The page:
• chrome: // flags / # avatar-toolbar-button
    • If you manage your Google Account often Activation This Chrome flag adds a handy shortcut to your Google Account settings in the Chrome Toolbar.

Chrome avatar picture

Chrome’s Avatar Toolbar button gives you easy access to your Google Account.

  • chrome: // flags / # read-later
    • Read Later helps you stay productive by saving your tabs later, but some prefer the neat bookmarks bar. We recommend Disabling Use this flag to free up bookmark space.

reading_list_88

Reading list allows you to save your chrome tabs later, but it takes space.

Improved scrolling in Chrome

Do you feel the scrolling rough when browsing webpages using Chrome? Thanks to Microsoft Edge developers, enabling these flags makes the scrolling experience much smoother.

  • chrome: // flags / # enable-experimental-fling-animation
    • This Chrome flag changes the touch inertia of Chrome to behave similarly to Microsoft’s Edge browser. Activation Softens the rambling experience.
  • chrome: // flags / # percent-based-scrolling
    • For the next step in porting Microsoft Edge’s scrolling improvements to Chrome, Edge developers introduce percentage-based mouse scrolling. This system fixes an issue where the free floating scroll wheel (e.g. Logitech MX Master) does not scroll correctly. Activation Improves free floating scrolling on Chrome OS.
  • chrome: // flags / # impulse-scroll-animations
    • Impulse scroll animation is a new system that changes the dynamics of scroll momentum. Activation This chrome flag makes the scroll feel more responsive on chromebooks.

Impulse scroll

Impulse scroll animation changes the scroll momentum. left: Impulse scroll animation. rights: There is no impulse scroll animation.

Get better Chromebook performance.

Working with slow machines is frustrating, especially when the battery doesn’t last long. One of the strengths of the Chromebook is that it’s lightweight, so the system feels more agile than most. There are a few flags that can speed up your Chromebook, but they can pose security issues.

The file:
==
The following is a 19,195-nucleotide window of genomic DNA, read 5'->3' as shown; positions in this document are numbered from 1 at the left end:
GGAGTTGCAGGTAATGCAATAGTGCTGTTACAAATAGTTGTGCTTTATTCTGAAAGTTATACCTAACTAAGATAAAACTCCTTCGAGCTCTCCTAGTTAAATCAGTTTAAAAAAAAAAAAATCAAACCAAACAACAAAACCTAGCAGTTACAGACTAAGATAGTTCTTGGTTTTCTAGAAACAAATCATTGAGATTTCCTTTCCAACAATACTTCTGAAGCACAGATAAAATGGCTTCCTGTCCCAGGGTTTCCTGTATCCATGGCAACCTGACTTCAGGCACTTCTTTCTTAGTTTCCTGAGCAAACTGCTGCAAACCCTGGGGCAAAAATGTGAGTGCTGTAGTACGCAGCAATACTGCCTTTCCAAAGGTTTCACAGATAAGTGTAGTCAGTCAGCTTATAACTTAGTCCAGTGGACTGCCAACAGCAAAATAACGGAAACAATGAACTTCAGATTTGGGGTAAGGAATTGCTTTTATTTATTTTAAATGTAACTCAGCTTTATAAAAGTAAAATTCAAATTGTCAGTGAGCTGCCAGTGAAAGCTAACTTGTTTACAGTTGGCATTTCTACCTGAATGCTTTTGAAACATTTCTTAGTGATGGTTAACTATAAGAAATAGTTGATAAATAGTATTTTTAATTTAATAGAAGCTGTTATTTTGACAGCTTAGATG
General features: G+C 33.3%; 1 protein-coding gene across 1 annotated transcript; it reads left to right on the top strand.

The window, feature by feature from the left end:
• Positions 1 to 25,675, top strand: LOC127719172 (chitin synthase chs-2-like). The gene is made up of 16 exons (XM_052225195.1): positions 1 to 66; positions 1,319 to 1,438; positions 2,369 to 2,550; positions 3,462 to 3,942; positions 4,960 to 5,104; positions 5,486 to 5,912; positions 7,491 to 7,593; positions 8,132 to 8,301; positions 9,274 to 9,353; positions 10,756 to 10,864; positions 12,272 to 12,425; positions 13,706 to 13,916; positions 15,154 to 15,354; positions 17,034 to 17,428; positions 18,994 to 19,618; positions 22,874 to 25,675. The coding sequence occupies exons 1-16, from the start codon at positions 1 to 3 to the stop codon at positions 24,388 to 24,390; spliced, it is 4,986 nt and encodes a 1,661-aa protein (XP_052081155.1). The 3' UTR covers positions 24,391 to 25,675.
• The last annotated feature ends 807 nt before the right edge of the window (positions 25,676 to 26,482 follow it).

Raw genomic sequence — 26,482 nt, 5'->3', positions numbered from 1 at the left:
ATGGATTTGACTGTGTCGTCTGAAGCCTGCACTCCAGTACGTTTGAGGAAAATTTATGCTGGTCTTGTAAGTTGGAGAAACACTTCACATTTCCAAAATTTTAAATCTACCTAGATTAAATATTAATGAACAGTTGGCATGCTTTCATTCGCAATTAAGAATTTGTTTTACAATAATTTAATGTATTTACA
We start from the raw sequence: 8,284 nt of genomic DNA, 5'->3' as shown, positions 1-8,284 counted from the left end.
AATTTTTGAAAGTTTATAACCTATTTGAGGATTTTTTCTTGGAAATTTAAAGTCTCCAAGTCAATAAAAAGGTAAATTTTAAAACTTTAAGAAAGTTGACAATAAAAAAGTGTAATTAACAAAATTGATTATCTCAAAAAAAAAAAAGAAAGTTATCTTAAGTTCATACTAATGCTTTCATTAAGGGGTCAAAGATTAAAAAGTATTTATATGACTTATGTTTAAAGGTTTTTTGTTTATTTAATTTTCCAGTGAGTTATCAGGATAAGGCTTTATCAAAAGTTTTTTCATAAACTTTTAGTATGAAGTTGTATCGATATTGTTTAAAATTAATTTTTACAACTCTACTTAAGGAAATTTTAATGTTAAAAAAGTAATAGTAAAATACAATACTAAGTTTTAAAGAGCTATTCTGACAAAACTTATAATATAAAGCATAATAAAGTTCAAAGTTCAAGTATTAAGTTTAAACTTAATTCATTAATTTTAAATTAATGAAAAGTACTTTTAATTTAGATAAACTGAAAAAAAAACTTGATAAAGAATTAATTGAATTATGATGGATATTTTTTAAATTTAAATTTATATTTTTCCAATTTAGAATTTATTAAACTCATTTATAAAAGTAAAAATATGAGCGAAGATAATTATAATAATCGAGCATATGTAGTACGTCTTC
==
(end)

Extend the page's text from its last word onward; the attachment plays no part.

• chrome: // flags / # scheduler-configuration
    • Chrome OS has disabled Hyper-Threading on some Intel-based Chromebooks for the following reasons: CPU MDS vulnerability. inspection cog Check if some cores are disabled. If the performance loss of the disabled core is too great for the use case Activation Flag to regain core- Be careful.
  • chrome: // flags / # force-spectre-v2-mitigation
    • recent Specter Intel’s Variant 2 mitigation reduces the likelihood of a malicious attacker exploiting your Chromebook. However, this can significantly reduce the performance of your computer. Determining speed and security is not easy, but if you need better CPU performance, you can: Disabled This Chrome flag — Be careful.

Improve Chrome’s performance

The Chrome web browser is agile and robust, but some people complain about the Chromebook’s performance. These flag sets are slightly Improves the performance of Chrome.

  • chrome: // flags / # turn-off-streaming-media-caching
    • Previously, Chrome cached media content to disk during acquisition and playback. Keeping the disk active increases power consumption and prevents certain low power modes from being used. Activation This Chrome flag prevents caching of certain media content to disk to improve battery life.
  • chrome: // flags / # tab-groups-collapse-freezing
    • Chromebooks that run out of RAM can slow performance if you have multiple Chrome tabs open in a tab group. Activation This Chrome flag, which puts tabs to sleep mode, collapsed within a group of tabs to reduce memory usage.

This is all about the useful flags of Chrome OS 89 we recommend trying. We can’t wait for these features to roll out to all users, and we’re excited to see Chrome OS growing even further over the coming weeks and months.